After Friends briefly hits theaters next month, it will leave its streaming home at Netflix in 2020 and move to WarnerMedia’s HBO Max. The Office, meanwhile, is also leaving the challenged streaming juggernaut for NBC’s forthcoming follow-up to its shuttered Seeso platform. So, to put things plainly, a whole bunch of “classic” broadcast programs are about to be shuffled around amid some massive deals, and now it seems Chuck Lorre’s The Big Bang Theory and Two and a Half Men are about to join the mix.
According to Deadline, WarnerMedia “had been looking to secure Warner Bros. TV’s latest comedy blockbuster” in a deal that many “expected to cross the $1 billion mark.” However, industry sources are now indicating that The Big Bang Theory and Two and a Half Men, both of which Lorre co-created, executive produced and showran, are being packaged together in a deal that could “[fetch] as much as $1.5 billion.” The reported price is so high, Deadline notes, because of how limited the pair’s exposure to streaming has been so far. That, and “stipulations” in Lorre’s deals for each show.
Whatever ends up happening with these two shows and their potentially costing WarnerMedia a solid chunk of change, one thing is clear: Young Sheldon is the real loser here.
n the heels of scoring 5 Primetime Emmy nominations for its freshman run, including Outstanding Drama Series, HBO’s family saga Succession returned for a second season on Sunday to a series high 1.2 million premiere night viewers across HBO's linear network and digital platforms.
That was up +32% from the viewership for Succession‘s series premiere night 918,000 viewers and +22% from the nightly audience for the Season 1 finale 997,000 viewers.
The Season 2 opener averaged 612,000 viewers at 9 PM on HBO, up +5% from the Season 1 premiere, indicating that most of the premiere night gains came from digital viewing. In linear Live+ same day premiere ratings, the series high mark still belongs to the Season 1 finale, 730,000 viewers
Created by Jesse Armstrong and executive produced by The Big Short's Adam McKay, Season 2 of Succession follows the Roy family as they struggle to retain control of their empire, and while the future looks increasingly uncertain, it is the past that threatens ultimately to destroy them.
The Season 2 cast includes Brian Cox, Jeremy Strong, Hiam Abbass, Sarah Snook, Kieran Culkin, Alan Ruck, Nicholas Braun, Matthew Macfadyen, Peter Friedman, Rob Yang, J. Smith Cameron, Dagmara Dominczyk and Arian Moayed. Holly Hunter is recurring.
Succession is executive produced by Armstrong, McKay, Frank Rich, Kevin Messick, Will Ferrell, Jane Tranter, Mark Mylod and Tony Roche. Armstrong also serves as showrunner.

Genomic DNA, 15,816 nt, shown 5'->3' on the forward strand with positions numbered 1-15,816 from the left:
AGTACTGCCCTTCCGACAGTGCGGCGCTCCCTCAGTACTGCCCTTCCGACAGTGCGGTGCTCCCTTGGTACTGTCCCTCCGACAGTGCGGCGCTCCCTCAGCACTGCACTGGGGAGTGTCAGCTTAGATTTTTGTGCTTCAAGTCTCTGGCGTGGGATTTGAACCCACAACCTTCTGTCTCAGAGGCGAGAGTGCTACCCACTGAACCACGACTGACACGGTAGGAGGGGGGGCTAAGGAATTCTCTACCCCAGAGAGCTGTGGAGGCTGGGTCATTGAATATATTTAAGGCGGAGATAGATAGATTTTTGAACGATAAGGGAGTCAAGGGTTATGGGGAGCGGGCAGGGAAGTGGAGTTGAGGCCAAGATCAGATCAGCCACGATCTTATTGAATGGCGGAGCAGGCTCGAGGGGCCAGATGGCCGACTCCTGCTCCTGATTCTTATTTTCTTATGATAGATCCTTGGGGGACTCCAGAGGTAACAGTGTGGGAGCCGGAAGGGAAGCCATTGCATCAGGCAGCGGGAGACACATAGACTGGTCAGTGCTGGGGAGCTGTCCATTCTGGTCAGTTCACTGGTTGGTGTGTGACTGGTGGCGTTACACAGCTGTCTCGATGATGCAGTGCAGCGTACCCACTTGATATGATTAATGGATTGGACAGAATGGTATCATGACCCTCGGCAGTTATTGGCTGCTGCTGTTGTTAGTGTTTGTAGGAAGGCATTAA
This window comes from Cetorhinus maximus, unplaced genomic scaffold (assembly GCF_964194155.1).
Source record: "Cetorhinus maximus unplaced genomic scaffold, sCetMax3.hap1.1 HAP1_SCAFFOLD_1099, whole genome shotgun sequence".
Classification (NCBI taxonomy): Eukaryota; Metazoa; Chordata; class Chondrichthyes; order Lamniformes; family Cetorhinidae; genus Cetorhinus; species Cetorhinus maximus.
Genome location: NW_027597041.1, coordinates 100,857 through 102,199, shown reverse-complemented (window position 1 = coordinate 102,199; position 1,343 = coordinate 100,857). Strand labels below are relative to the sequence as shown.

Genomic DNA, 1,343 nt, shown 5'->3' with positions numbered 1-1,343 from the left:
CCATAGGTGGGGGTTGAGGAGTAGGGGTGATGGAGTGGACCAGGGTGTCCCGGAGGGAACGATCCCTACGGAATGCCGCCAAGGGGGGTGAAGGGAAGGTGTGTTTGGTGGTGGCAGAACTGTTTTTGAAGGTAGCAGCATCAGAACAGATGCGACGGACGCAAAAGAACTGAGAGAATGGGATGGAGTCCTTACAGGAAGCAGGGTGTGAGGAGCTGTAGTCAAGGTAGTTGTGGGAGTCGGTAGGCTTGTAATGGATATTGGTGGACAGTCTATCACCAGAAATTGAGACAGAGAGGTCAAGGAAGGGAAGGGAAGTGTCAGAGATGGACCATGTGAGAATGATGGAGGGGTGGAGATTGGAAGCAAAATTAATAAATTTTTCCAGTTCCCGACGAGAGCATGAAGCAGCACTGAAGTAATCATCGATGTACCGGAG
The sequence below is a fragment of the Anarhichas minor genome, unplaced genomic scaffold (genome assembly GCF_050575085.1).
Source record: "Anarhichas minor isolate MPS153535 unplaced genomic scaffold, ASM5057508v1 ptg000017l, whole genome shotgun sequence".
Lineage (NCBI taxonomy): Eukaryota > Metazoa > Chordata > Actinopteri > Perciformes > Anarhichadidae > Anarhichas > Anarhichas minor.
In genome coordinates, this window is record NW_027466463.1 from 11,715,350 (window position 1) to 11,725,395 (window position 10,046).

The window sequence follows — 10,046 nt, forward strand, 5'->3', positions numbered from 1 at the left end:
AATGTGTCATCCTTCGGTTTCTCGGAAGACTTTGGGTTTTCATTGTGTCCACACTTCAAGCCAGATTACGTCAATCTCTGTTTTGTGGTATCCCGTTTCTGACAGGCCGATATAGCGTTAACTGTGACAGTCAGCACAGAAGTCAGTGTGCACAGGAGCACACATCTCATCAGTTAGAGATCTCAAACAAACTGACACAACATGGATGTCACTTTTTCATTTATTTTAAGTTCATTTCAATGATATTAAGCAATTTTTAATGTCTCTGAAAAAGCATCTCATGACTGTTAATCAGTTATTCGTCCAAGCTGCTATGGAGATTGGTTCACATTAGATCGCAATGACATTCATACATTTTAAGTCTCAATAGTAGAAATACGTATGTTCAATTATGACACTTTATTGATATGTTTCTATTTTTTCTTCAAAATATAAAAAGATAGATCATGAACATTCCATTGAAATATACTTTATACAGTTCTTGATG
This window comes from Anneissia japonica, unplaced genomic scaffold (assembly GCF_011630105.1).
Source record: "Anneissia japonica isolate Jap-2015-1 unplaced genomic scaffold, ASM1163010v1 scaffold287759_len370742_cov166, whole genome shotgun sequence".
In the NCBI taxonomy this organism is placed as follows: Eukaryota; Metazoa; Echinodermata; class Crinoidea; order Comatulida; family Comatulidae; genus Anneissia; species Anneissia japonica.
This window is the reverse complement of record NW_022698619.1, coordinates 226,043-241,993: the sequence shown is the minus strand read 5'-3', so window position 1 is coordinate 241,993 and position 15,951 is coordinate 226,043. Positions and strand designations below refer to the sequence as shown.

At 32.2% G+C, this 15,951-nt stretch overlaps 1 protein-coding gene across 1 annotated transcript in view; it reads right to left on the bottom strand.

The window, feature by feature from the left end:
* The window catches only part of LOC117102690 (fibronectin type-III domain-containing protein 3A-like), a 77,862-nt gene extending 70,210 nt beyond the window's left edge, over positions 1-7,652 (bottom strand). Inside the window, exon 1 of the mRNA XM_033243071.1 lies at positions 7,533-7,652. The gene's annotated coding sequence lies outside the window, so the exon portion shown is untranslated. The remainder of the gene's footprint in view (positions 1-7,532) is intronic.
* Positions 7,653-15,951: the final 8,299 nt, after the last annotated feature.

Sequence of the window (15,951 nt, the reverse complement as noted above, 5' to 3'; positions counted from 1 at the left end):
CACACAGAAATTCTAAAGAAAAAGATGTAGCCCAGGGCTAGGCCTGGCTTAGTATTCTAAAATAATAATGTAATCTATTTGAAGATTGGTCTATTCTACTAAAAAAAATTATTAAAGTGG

e've always known that when it comes to impressions, Bill Hader can do anyone.
But for those who don’t know, what he wonderfully flaunts in season 2 of HBO's Barry is his riveting finesse for directing action scenes across two episodes, “ronny/lily” and the finale “berkman>block”, literally reminiscent of James Mangold’s work on Logan and Michael Mann’s cinematic crime oeuvre.
It’s a wonderful evolution for Hader who started off as a PA on such action pics as Dwayne Johnson’s Scorpion King and Arnold Schwarzenegger’s Collateral Damage, and is now the guy who gets to call “action”.
Hader's Emmy-nominated directed and written episode “ronny/lily” follows the actor's hitman Barry, who after being blackmailed by Detective John Loach John Pirruccello, is forced to take Ronny Proxin Daniel Bernhardt, the guy who is having an affair with Loach’s wife. Barry breaks into Ronny’s house, and asks him kindly to leave town. But it turns out that Ronny is an award-winning martial arts master. Ronny and Barry brawl, and just when it looks like the latter has the upper hand, he’s ambushed by the guy's daughter Lily Jessie Giacomazzi, an 11-year old karate dynamo who makes Dafne Keen's girl wolverine stunts as Laura in Mangold's Logan look like child's play Lily literally bites off the face of Barry's partner in crime, Fuches. It's a hysterical chase sequence, beginning in a smoky, blasé suburban home, continuing into the streets and ending with a crash at a grocery store. Clouseau and Cato could not have done more damage in the Pink Panther movies.
For season 2, Barry is nominated for 15 Emmys, Hader owning four of those in the categories of Best Comedy Series, Best Lead Comedy Actor, Directing, and Writing.